But that's not the whole picture. In addition to this I do have to look at the bits of our income post retirement that aren't guaranteed. From when I retire at 58 and until I'm 66 and my state pension kicks in not all our required income will be coming from guaranteed sources. We will be relying on our rental income and dividends from our ISAs to make up between 30% (58 to 60) and 15% (60 to 66) of our £30,000 income. Neither of these sources are sure-fire or inflation linked. They are liable to fluctuate and may not always be available, or we may not always want to take them. In the case of the rental income we may have an extended void period or large repairs that eat into the rent. (I do only ever assess the annual income from the flat on 10 months' worth of rent but I want to be super careful here). In the case of the ISA dividends we might want to take advantage of a market drop to plough them back in and buy when things are cheap, rather than depleting the funds when they are low. In these situations extra cash in the emergency fund might come in handy.
Given that between £4,500 and £9,000 of our income over those 8 years is not entirely secure, it probably makes sense to have at least a years' worth of the average required (£6,750) available in the emergency fund. This should be added to my original £12,000 and can all be fitted into the Santander 123 giving a total emergency fund of £19,000.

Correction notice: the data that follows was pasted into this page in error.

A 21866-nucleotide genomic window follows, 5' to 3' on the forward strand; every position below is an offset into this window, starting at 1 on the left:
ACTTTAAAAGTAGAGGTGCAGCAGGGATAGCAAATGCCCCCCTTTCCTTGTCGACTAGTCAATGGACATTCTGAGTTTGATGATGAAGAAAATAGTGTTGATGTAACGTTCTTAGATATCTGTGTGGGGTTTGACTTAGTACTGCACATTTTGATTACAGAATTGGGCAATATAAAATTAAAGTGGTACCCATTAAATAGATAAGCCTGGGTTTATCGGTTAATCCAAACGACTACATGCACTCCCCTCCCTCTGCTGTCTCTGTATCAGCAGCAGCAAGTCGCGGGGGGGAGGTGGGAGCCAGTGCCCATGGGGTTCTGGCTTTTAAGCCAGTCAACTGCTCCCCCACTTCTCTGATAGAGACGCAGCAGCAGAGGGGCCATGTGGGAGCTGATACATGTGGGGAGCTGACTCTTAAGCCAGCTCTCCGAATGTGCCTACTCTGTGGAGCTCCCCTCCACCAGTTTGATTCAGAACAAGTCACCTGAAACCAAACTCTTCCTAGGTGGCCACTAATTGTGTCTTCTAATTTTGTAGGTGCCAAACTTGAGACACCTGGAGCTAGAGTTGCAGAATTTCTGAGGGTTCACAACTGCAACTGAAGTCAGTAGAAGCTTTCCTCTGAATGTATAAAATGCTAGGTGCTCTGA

So, I have my figure, we need a £19,000 cash emergency fund until I am 66 when it can probably be run down slightly. Getting the cash into the fund is doable - we currently have just under £14,000 as we've just used some cash to change the car. Making up the extra £5,000 won't be a problem over the next few months before my husband retires. The question that bothers me is how to keep it topped up once we have both retired and are maxing out our income. The whole point of the fund is that it will get used - although it would be nice if it didn't - so how do we fill it back up to comfort level when it does?